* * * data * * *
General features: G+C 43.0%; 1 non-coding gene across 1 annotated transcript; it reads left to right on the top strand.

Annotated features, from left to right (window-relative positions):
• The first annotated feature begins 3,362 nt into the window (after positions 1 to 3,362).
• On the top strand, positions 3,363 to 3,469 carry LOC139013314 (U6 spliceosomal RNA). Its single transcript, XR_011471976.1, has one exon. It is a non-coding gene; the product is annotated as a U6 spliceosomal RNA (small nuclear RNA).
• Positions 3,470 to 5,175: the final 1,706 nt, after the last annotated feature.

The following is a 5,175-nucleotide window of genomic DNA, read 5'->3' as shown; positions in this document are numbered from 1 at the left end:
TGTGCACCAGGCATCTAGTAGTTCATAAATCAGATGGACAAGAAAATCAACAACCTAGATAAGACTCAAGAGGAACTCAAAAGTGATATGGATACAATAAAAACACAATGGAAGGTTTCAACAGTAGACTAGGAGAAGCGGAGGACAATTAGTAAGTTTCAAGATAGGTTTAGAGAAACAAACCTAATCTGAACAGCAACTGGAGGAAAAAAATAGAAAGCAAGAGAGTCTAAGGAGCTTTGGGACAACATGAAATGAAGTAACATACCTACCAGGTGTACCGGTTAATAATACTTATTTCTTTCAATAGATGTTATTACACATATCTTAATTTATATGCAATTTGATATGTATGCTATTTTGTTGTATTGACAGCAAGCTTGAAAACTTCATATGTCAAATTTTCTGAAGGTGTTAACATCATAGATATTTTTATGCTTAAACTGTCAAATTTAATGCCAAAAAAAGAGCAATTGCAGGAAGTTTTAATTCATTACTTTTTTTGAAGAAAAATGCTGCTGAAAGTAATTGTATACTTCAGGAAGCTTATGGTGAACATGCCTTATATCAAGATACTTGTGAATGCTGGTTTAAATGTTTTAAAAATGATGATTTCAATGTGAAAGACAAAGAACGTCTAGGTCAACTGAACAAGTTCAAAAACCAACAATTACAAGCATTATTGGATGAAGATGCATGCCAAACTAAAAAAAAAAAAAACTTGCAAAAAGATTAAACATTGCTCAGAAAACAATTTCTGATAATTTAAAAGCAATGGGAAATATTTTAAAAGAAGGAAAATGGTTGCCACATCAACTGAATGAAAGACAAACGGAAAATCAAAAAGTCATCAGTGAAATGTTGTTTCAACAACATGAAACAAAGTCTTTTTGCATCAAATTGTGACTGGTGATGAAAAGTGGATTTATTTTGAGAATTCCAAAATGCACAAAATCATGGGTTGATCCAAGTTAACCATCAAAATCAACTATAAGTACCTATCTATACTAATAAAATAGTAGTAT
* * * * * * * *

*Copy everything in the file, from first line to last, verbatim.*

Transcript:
General features: G+C 43.0%; 1 non-coding gene across 1 annotated transcript; it reads left to right on the top strand.

Annotated features, from left to right (window-relative positions):
• The first annotated feature begins 3,362 nt into the window (after positions 1 to 3,362).
• On the top strand, positions 3,363 to 3,469 carry LOC139013314 (U6 spliceosomal RNA). Its single transcript, XR_011471976.1, has one exon. It is a non-coding gene; the product is annotated as a U6 spliceosomal RNA (small nuclear RNA).
• Positions 3,470 to 5,175: the final 1,706 nt, after the last annotated feature.

The following is a 5,175-nucleotide window of genomic DNA, read 5'->3' as shown; positions in this document are numbered from 1 at the left end:
TGTGCACCAGGCATCTAGTAGTTCATAAATCAGATGGACAAGAAAATCAACAACCTAGATAAGACTCAAGAGGAACTCAAAAGTGATATGGATACAATAAAAACACAATGGAAGGTTTCAACAGTAGACTAGGAGAAGCGGAGGACAATTAGTAAGTTTCAAGATAGGTTTAGAGAAACAAACCTAATCTGAACAGCAACTGGAGGAAAAAAATAGAAAGCAAGAGAGTCTAAGGAGCTTTGGGACAACATGAAATGAAGTAACATACCTACCAGGTGTACCGGTTAATAATACTTATTTCTTTCAATAGATGTTATTACACATATCTTAATTTATATGCAATTTGATATGTATGCTATTTTGTTGTATTGACAGCAAGCTTGAAAACTTCATATGTCAAATTTTCTGAAGGTGTTAACATCATAGATATTTTTATGCTTAAACTGTCAAATTTAATGCCAAAAAAAGAGCAATTGCAGGAAGTTTTAATTCATTACTTTTTTTGAAGAAAAATGCTGCTGAAAGTAATTGTATACTTCAGGAAGCTTATGGTGAACATGCCTTATATCAAGATACTTGTGAATGCTGGTTTAAATGTTTTAAAAATGATGATTTCAATGTGAAAGACAAAGAACGTCTAGGTCAACTGAACAAGTTCAAAAACCAACAATTACAAGCATTATTGGATGAAGATGCATGCCAAACTAAAAAAAAAAAAAACTTGCAAAAAGATTAAACATTGCTCAGAAAACAATTTCTGATAATTTAAAAGCAATGGGAAATATTTTAAAAGAAGGAAAATGGTTGCCACATCAACTGAATGAAAGACAAACGGAAAATCAAAAAGTCATCAGTGAAATGTTGTTTCAACAACATGAAACAAAGTCTTTTTGCATCAAATTGTGACTGGTGATGAAAAGTGGATTTATTTTGAGAATTCCAAAATGCACAAAATCATGGGTTGATCCAAGTTAACCATCAAAATCAACTATAAGTACCTATCTATACTAATAAAATAGTAGTAT